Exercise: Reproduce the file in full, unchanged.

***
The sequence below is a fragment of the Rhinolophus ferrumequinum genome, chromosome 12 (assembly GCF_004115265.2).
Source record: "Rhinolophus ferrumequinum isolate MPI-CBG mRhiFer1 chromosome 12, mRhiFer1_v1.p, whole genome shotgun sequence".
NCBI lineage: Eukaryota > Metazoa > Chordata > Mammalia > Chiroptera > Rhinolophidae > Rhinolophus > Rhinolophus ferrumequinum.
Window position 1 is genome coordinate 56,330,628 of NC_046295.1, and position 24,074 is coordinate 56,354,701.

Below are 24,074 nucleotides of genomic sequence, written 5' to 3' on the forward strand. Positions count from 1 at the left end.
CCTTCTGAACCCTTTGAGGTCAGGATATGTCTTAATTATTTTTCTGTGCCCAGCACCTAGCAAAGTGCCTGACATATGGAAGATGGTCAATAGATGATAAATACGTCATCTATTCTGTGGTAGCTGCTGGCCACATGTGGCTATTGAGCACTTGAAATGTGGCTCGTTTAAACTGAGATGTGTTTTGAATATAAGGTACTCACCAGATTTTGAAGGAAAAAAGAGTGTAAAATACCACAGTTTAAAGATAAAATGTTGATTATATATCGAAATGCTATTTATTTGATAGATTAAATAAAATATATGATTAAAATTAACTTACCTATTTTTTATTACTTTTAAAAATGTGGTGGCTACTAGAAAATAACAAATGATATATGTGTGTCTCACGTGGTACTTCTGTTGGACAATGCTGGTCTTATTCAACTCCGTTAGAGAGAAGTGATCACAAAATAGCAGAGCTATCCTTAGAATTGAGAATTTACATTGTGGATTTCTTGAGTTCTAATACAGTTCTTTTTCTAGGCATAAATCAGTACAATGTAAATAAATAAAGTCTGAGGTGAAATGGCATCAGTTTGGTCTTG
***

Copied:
The sequence below is a fragment of the Rhinolophus ferrumequinum genome, chromosome 12 (assembly GCF_004115265.2).
Source record: "Rhinolophus ferrumequinum isolate MPI-CBG mRhiFer1 chromosome 12, mRhiFer1_v1.p, whole genome shotgun sequence".
NCBI lineage: Eukaryota > Metazoa > Chordata > Mammalia > Chiroptera > Rhinolophidae > Rhinolophus > Rhinolophus ferrumequinum.
Window position 1 is genome coordinate 56,330,628 of NC_046295.1, and position 24,074 is coordinate 56,354,701.

Below are 24,074 nucleotides of genomic sequence, written 5' to 3' on the forward strand. Positions count from 1 at the left end.
CCTTCTGAACCCTTTGAGGTCAGGATATGTCTTAATTATTTTTCTGTGCCCAGCACCTAGCAAAGTGCCTGACATATGGAAGATGGTCAATAGATGATAAATACGTCATCTATTCTGTGGTAGCTGCTGGCCACATGTGGCTATTGAGCACTTGAAATGTGGCTCGTTTAAACTGAGATGTGTTTTGAATATAAGGTACTCACCAGATTTTGAAGGAAAAAAGAGTGTAAAATACCACAGTTTAAAGATAAAATGTTGATTATATATCGAAATGCTATTTATTTGATAGATTAAATAAAATATATGATTAAAATTAACTTACCTATTTTTTATTACTTTTAAAAATGTGGTGGCTACTAGAAAATAACAAATGATATATGTGTGTCTCACGTGGTACTTCTGTTGGACAATGCTGGTCTTATTCAACTCCGTTAGAGAGAAGTGATCACAAAATAGCAGAGCTATCCTTAGAATTGAGAATTTACATTGTGGATTTCTTGAGTTCTAATACAGTTCTTTTTCTAGGCATAAATCAGTACAATGTAAATAAATAAAGTCTGAGGTGAAATGGCATCAGTTTGGTCTTG